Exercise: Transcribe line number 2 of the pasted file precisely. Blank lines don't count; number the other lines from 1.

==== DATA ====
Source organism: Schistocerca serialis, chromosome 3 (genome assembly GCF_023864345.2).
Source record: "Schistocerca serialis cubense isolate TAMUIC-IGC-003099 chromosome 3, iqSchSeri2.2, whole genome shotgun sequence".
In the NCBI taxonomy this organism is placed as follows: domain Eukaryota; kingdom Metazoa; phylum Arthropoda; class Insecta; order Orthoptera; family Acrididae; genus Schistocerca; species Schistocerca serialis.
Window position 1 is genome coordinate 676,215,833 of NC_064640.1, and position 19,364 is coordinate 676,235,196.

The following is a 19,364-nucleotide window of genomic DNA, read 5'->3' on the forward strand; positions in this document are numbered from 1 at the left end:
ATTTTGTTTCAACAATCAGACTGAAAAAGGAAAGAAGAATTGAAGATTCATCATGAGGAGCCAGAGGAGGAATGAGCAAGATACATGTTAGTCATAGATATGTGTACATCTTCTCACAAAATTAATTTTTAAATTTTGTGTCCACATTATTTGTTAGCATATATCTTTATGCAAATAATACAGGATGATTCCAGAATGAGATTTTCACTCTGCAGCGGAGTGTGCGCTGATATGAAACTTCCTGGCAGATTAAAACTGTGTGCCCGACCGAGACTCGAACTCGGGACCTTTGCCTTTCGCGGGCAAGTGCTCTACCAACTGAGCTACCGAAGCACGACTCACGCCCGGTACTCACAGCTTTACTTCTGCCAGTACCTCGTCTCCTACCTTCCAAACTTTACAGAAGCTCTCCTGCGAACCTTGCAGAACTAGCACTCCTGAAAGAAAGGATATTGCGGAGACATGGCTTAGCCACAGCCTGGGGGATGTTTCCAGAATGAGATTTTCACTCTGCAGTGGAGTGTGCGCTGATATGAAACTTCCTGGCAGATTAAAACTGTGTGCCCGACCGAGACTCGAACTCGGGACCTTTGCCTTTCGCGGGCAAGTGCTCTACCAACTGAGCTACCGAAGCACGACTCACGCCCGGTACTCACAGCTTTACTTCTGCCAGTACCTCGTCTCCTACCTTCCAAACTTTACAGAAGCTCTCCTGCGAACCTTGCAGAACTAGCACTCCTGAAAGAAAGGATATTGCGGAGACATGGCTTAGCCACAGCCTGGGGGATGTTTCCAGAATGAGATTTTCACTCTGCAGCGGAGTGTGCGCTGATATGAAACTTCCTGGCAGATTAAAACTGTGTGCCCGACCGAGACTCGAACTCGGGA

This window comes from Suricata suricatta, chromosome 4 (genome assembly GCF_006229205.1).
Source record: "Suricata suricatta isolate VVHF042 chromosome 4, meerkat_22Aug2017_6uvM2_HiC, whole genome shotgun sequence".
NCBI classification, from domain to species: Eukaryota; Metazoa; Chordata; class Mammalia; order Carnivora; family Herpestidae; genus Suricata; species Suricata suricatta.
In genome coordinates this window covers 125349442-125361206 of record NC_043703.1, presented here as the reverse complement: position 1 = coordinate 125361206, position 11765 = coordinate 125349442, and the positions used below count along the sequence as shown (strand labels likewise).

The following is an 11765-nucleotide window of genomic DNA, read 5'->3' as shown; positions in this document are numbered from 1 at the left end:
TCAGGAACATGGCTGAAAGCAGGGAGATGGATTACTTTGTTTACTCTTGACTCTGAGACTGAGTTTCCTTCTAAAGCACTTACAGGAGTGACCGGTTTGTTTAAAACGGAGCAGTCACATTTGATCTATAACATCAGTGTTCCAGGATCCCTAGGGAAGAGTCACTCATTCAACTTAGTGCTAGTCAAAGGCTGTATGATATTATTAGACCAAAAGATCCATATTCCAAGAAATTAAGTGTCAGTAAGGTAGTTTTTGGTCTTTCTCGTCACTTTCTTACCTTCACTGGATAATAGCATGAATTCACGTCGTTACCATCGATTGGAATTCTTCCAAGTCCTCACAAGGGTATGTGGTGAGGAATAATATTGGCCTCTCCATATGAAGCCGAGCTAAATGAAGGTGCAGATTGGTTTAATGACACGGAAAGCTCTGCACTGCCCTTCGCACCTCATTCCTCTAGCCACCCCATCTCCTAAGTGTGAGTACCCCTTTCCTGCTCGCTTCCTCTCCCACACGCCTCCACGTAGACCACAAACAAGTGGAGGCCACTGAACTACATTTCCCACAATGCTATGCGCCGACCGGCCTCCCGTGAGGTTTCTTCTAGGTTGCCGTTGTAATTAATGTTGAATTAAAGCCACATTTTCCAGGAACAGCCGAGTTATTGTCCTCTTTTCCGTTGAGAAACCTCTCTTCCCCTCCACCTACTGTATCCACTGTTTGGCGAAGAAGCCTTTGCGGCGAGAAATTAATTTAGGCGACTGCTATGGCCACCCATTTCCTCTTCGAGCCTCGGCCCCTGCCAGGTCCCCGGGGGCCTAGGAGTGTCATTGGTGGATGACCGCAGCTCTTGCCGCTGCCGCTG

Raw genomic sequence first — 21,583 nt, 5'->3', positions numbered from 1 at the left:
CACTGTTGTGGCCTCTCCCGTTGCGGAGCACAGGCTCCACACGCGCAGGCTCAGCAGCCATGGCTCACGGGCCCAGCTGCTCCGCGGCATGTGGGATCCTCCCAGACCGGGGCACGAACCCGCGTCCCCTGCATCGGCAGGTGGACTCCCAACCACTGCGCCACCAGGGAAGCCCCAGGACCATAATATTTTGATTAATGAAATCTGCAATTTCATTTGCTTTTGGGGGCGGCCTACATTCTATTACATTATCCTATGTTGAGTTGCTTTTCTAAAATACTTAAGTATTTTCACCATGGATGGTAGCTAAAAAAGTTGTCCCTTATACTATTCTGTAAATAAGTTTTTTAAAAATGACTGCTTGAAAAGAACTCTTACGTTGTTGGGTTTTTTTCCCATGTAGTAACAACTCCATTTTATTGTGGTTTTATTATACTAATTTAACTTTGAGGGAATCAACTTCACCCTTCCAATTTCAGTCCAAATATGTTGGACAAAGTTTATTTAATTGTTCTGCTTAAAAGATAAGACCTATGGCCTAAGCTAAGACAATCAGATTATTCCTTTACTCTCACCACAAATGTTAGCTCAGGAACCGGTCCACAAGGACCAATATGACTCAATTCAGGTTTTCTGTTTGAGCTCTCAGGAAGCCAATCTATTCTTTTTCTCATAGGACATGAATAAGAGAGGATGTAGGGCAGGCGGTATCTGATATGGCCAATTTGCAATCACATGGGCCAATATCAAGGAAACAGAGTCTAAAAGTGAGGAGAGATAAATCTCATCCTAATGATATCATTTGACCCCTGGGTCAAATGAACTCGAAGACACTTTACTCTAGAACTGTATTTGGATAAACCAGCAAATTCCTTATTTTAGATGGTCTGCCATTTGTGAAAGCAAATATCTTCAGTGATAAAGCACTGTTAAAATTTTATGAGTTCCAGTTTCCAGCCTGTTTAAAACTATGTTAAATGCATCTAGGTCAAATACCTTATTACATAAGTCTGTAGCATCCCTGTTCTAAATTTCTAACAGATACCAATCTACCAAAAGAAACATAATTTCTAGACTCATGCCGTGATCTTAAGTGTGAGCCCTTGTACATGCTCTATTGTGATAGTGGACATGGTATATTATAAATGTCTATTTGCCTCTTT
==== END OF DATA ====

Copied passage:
Source record: "Schistocerca serialis cubense isolate TAMUIC-IGC-003099 chromosome 3, iqSchSeri2.2, whole genome shotgun sequence".